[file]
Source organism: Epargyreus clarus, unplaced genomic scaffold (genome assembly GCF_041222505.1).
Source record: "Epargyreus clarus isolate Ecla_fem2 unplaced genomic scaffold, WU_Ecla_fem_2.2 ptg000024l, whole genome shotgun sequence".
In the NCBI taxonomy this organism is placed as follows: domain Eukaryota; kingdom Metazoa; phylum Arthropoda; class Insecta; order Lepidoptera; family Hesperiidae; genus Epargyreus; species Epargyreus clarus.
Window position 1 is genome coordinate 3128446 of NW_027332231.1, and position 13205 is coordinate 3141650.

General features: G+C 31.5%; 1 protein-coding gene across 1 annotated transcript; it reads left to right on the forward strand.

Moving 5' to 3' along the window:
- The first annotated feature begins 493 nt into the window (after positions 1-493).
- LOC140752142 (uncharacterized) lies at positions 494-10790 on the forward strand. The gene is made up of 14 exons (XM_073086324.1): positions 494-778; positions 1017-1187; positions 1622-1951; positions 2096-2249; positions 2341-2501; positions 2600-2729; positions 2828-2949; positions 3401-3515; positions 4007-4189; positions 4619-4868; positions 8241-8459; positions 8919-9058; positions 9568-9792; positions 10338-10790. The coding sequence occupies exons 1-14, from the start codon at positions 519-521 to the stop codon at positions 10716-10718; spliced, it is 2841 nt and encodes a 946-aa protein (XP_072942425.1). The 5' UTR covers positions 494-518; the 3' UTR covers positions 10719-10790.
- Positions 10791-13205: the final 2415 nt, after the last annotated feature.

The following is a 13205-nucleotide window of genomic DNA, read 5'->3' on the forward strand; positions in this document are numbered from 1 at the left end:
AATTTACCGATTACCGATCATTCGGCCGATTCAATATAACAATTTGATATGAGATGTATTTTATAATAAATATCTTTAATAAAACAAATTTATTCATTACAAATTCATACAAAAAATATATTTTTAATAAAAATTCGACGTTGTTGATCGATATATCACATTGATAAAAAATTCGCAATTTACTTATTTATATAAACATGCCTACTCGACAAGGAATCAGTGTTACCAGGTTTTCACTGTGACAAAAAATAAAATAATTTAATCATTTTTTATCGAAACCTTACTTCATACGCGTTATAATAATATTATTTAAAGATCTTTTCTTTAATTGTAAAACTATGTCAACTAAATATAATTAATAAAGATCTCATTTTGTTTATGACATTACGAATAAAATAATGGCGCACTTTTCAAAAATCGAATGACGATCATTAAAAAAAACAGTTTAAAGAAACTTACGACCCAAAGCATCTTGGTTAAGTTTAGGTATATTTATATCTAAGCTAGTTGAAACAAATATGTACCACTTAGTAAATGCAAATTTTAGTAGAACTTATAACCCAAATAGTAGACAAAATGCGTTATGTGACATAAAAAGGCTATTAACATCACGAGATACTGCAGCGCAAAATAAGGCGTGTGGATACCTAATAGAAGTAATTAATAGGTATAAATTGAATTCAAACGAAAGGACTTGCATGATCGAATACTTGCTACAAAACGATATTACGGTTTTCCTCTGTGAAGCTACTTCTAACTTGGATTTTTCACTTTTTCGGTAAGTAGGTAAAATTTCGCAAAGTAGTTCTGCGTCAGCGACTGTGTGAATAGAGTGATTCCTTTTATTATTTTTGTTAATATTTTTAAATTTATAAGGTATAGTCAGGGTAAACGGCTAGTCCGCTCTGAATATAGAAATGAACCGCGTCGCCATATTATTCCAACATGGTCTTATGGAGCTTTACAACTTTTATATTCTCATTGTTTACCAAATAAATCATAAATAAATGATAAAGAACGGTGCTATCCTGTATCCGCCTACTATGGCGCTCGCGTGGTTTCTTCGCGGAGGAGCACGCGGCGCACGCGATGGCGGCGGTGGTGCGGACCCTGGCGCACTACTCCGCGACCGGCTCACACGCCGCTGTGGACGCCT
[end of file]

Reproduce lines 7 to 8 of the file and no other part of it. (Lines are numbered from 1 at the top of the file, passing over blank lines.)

- The first annotated feature begins 493 nt into the window (after positions 1-493).
- LOC140752142 (uncharacterized) lies at positions 494-10790 on the forward strand. The gene is made up of 14 exons (XM_073086324.1): positions 494-778; positions 1017-1187; positions 1622-1951; positions 2096-2249; positions 2341-2501; positions 2600-2729; positions 2828-2949; positions 3401-3515; positions 4007-4189; positions 4619-4868; positions 8241-8459; positions 8919-9058; positions 9568-9792; positions 10338-10790. The coding sequence occupies exons 1-14, from the start codon at positions 519-521 to the stop codon at positions 10716-10718; spliced, it is 2841 nt and encodes a 946-aa protein (XP_072942425.1). The 5' UTR covers positions 494-518; the 3' UTR covers positions 10719-10790.